After a hearing on the motion, the trial court entered an order granting defendants' motion. On 12 December 2017, defendants voluntarily dismissed all counterclaims, and plaintiff timely appealed.

         II. Standard of Review

Our standard of review of an appeal from summary judgment is de novo; such judgment is appropriate only when the record shows that there is no genuine issue as to any material fact and that any party is entitled to a judgment as a matter of law. When considering a motion for summary judgment, the trial judge must view the presented evidence in a light most favorable to the nonmoving party. If the movant demonstrates the absence of a genuine issue of material fact, the burden shifts to the nonmovant to present specific facts which establish the presence of a genuine factual dispute for trial.

In re Will of Jones, 362 N.C. 569, 573, 669 S.E.2d 572, 576 (2008) (citation and quotation marks omitted).

         III. Restrictive Covenants

         Plaintiff argues that the trial court erred in granting summary judgment because there are genuine issues of material fact related to the enforceability of the non-compete covenant and non-solicitation covenant in the Agreement and that the covenants do not not violate public policy. Defendants contend that enforcement of the covenants would create a "substantial question of potential harm to the public health" because Dr. Zaldivar is one of very few specialists in North Carolina who practice his particular subspecialty of ocluofacial plastic surgery.

         "[I]n North Carolina, restrictive covenants between an employer and employee are valid and enforceable if they are (1) in writing; (2) made part of a contract of employment; (3) based on valuable consideration; (4) reasonable both as to time and territory; and (5) not against public policy." United Labs., Inc. v. Kuykendall, 322 N.C. 643, 649-50, 370 S.E.2d 375, 380 (1988). There is no dispute that the parties entered a written employment contract based on valuable consideration; their dispute is based upon the territory and the public policy considerations of the restrictions. Defendants contend that the territorial restrictions of the covenants are unreasonable, and for purposes of addressing the public policy issue, we express no opinion on the reasonableness of the territory. For purposes of this argument, we will view the Agreement in the light most favorable to the plaintiff and assume the restrictions cover the full territory alleged by plaintiff. Dr. Christensen had arrangements with other physicians or hospitals to provide services in Chapel Hill, Durham, Fayetteville, Greensboro, Greenville, Pinehurst, Raleigh, Rocky Mount, Supply, Wake Forest, Wilmington, and Wilson. The Agreement provided that the covenants covered a 15-mile radius around each of plaintiff's practice locations.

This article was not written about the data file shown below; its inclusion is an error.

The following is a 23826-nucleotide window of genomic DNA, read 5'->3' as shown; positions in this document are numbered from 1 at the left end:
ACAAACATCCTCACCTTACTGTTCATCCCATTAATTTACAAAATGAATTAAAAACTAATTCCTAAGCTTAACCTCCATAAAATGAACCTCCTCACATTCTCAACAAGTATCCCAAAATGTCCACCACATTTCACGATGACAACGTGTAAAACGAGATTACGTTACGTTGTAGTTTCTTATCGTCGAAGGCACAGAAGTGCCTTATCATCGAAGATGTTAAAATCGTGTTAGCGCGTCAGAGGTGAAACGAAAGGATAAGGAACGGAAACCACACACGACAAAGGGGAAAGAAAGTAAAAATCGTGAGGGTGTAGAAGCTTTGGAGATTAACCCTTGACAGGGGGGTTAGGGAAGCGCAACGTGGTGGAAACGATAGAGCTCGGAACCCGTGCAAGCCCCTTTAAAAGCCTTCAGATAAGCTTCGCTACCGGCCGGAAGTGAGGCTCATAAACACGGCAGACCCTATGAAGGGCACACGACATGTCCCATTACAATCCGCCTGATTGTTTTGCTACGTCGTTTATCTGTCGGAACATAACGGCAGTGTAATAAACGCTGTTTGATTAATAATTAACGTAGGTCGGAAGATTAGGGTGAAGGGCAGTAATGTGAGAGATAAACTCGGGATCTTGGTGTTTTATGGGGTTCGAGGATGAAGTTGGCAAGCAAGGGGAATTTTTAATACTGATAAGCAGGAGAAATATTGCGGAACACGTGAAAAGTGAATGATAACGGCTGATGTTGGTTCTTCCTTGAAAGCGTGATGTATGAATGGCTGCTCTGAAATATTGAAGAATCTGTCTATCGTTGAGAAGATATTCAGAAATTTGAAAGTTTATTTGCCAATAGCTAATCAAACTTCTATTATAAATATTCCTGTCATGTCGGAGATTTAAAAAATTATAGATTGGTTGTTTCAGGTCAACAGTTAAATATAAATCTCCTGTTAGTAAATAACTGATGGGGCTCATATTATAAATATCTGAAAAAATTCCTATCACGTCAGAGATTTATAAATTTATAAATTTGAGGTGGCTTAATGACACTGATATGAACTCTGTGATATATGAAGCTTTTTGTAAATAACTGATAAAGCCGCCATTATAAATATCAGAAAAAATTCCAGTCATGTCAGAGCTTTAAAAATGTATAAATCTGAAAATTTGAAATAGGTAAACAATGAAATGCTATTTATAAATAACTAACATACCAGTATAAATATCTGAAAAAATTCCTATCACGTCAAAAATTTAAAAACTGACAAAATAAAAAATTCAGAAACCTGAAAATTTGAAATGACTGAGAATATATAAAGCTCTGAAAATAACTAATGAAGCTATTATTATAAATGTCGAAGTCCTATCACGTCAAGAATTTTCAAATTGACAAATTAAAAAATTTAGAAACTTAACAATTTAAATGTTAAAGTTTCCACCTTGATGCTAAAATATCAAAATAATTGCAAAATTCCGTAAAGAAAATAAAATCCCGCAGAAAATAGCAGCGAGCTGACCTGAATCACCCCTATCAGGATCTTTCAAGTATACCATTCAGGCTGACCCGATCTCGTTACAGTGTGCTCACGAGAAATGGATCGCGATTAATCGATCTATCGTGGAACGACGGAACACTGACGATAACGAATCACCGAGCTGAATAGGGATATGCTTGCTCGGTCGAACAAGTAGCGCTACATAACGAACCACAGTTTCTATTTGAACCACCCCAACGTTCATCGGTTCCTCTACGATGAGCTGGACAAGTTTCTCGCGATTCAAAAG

a. Covenant not to Compete

         North Carolina courts have considered several cases involving non-compete agreements involving physicians, and depending upon the specialization of the physician and the territory of the restriction, several cases have recognized the potential for harm to the public health from denial of needed medical care to the public:

If ordering the covenantor to honor his contractual obligation would create a substantial question of potential harm to the public health, then the public interests outweigh the contract interests of the covenantee, and the court will refuse to enforce the covenant. But if ordering the covenantor to honor his agreement will merely inconvenience the public without causing substantial harm, then the covenantee is entitled to have his contract enforced.

Iredell Digestive Disease Clinic v. Petrozza, 92 N.C.App. 21, 27-28, 373 S.E.2d 449, 453 (1988) (citations omitted), aff'd, 324 N.C. 327, 377 S.E.2d 750 (1989).

This Court considers the following factors in determining the risk of substantial harm to the public: the shortage of specialists in the field in the restricted area, the impact of establishing a monopoly in the area, including the impact on fees in the future and the availability of a doctor at all times for emergencies, and the public interest in having a choice in the selection of a physician.

Calhoun v. WHA Med. Clinic, PLLC, 178 N.C.App. 585, 599-600, 632 S.E.2d 563, 572 (2006) (quotation marks and ...